DISTRIBUTOR - What the A-Series Ignition needs
Large-bore engines are less fussy about exacting ignition requirements than small-bores. The 1100-type being the most difficult to get right, with very particular requirements mid-range when tuned and worlds apart from large-bore curves. This should be remembered when swapping distributors from one engine to another. An 1100 dizzy in a 1275 will at run OK, but a 1275 in an 1100 can be courting disaster. To try and give detailed advance requirements for the myriad of engine specifications used in tuning the A-Series range is impossible.
To all intents and purposes each and every engine should have a dizzy modified to suit it. In essence this isn't realistic either. The main area for cause of concern for the performance or high CR A-Series is at low engine speed where optimum ignition advance values demand high octane levels to avoid detonation. This is generally up to around 3,000 rpm.
Applying this to current low-octane fuel availability for street use means creating an advance curve with less than optimum values up to this point to circumvent engine-destroying detonation. The cost is loss of low-end torque.
From here on up, the A-Series can utilize optimum advance values for maximum power so a maximized advance curve can be employed. Having said that, I have built and dynoed some engines that must be running at very high VE, as ignition had to be slightly retarded, or held in check, at around 5,000 to 5,500 rpm - usually more typical of forced induction applications.
Race engines are a different kettle of fish. Where cams with 300-degree duration or more are used, there's going to be little performance below 3,000 rpm to speak of. Consequently the ignition advance requirement is no more than that to get it started easily, and allow it to run. Peak power for the A-Series has been generally quoted as needing around 36 degrees total advance. Personally I've never found any more than 31-32 degrees necessary where good, high-octane (100+) fuel is used.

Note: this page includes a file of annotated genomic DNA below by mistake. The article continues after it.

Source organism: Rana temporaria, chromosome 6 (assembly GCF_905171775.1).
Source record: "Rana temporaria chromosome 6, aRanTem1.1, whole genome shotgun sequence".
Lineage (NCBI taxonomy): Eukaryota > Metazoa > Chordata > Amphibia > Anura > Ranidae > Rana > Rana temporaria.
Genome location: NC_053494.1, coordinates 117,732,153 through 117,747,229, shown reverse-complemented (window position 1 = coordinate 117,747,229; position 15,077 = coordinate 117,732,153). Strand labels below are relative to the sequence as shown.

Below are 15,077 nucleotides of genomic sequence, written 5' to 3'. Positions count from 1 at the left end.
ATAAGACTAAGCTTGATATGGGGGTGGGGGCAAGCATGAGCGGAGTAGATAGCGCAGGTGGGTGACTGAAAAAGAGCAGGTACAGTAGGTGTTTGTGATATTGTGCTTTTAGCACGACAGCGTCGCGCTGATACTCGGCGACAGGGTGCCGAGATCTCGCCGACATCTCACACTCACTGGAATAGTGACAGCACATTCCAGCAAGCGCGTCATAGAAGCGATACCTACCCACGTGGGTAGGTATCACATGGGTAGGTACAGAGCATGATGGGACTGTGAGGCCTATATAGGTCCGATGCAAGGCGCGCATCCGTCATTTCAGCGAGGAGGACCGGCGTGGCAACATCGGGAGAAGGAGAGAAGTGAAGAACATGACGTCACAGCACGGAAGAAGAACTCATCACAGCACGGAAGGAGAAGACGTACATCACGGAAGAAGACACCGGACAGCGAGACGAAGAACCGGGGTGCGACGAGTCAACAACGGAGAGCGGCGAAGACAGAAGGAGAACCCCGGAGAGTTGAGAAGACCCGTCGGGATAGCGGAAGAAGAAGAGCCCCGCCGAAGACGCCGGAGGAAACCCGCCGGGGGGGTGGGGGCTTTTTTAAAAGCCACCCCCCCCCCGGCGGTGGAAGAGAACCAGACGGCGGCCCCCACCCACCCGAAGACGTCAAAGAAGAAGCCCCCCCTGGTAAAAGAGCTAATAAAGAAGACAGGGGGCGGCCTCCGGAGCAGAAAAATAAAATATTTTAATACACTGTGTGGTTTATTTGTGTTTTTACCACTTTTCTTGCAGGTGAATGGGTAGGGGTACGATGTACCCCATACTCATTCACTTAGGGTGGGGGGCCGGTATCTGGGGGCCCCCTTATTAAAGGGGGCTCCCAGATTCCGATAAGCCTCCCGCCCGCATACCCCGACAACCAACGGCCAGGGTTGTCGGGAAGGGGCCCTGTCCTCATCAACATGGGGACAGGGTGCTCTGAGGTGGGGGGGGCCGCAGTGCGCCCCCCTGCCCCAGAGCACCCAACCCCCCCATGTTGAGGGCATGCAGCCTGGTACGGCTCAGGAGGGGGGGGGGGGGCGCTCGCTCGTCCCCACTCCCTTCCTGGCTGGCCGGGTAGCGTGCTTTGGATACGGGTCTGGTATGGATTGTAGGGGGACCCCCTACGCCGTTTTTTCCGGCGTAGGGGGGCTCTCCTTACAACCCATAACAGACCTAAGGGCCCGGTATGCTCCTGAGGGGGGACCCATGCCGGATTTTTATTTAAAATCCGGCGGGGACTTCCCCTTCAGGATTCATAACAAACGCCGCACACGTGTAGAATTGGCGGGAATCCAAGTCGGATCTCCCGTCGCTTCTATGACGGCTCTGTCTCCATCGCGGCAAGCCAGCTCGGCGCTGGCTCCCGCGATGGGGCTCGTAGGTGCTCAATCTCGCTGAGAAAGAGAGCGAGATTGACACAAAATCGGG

When running on 'pump' fuel (95/97 octane) I usually see 27-29 degrees as needed, but as much as 32 on odd occasions on engines I haven't built. One reason for this is a good illustration of why dynoing engines and getting advance curves sorted is pretty important - VE.
Engines that are running efficiently (good VE and combustion characteristics) will need less total advance than one not getting a complete lung-full. It applies to street engines as much as race engines.
Street engines will need the advance to be gradual, whereas a race engine generally has the advance increase quite rapidly so little or no more advance occurs after about 5,500 rpm. Note that this is a very general over-view - not a hard and fast statement!
Considering the above, the dizzy will need somewhere in the region of 10 to 15 degrees of advance built into it. That's dizzy degrees incidentally - not crankshaft degrees where you check the timing. Don't forget the crank is going twice the speed - so that relates to 20 to 30 degrees of timing when checked at the crank pulley.
Dizzy - Distributor
CR - Compression Ratio
VE - Volumetric Efficiency
Article Date: Sep 15, 2000